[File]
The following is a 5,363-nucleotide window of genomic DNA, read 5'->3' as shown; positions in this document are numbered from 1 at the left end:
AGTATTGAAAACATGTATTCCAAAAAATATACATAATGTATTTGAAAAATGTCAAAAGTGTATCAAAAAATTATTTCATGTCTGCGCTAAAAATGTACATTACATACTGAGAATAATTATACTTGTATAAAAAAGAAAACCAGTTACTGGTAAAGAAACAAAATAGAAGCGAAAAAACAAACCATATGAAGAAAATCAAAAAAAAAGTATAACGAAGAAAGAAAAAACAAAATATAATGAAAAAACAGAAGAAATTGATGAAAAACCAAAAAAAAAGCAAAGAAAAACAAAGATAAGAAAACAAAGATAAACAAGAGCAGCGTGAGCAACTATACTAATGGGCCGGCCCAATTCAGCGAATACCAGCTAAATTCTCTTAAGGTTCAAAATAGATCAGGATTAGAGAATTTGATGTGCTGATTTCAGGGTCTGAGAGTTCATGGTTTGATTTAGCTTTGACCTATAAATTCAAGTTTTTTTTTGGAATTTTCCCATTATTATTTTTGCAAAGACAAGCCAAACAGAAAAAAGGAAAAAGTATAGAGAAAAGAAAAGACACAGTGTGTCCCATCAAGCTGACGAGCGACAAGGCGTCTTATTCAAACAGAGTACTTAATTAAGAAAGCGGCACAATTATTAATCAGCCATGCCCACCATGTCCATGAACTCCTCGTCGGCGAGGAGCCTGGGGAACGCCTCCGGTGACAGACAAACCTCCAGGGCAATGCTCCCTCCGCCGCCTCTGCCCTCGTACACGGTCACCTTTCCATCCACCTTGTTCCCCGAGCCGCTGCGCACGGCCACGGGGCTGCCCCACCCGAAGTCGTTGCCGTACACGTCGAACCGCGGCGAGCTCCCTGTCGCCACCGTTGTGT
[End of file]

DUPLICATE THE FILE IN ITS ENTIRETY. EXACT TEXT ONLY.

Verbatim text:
The following is a 5,363-nucleotide window of genomic DNA, read 5'->3' as shown; positions in this document are numbered from 1 at the left end:
AGTATTGAAAACATGTATTCCAAAAAATATACATAATGTATTTGAAAAATGTCAAAAGTGTATCAAAAAATTATTTCATGTCTGCGCTAAAAATGTACATTACATACTGAGAATAATTATACTTGTATAAAAAAGAAAACCAGTTACTGGTAAAGAAACAAAATAGAAGCGAAAAAACAAACCATATGAAGAAAATCAAAAAAAAAGTATAACGAAGAAAGAAAAAACAAAATATAATGAAAAAACAGAAGAAATTGATGAAAAACCAAAAAAAAAGCAAAGAAAAACAAAGATAAGAAAACAAAGATAAACAAGAGCAGCGTGAGCAACTATACTAATGGGCCGGCCCAATTCAGCGAATACCAGCTAAATTCTCTTAAGGTTCAAAATAGATCAGGATTAGAGAATTTGATGTGCTGATTTCAGGGTCTGAGAGTTCATGGTTTGATTTAGCTTTGACCTATAAATTCAAGTTTTTTTTTGGAATTTTCCCATTATTATTTTTGCAAAGACAAGCCAAACAGAAAAAAGGAAAAAGTATAGAGAAAAGAAAAGACACAGTGTGTCCCATCAAGCTGACGAGCGACAAGGCGTCTTATTCAAACAGAGTACTTAATTAAGAAAGCGGCACAATTATTAATCAGCCATGCCCACCATGTCCATGAACTCCTCGTCGGCGAGGAGCCTGGGGAACGCCTCCGGTGACAGACAAACCTCCAGGGCAATGCTCCCTCCGCCGCCTCTGCCCTCGTACACGGTCACCTTTCCATCCACCTTGTTCCCCGAGCCGCTGCGCACGGCCACGGGGCTGCCCCACCCGAAGTCGTTGCCGTACACGTCGAACCGCGGCGAGCTCCCTGTCGCCACCGTTGTGT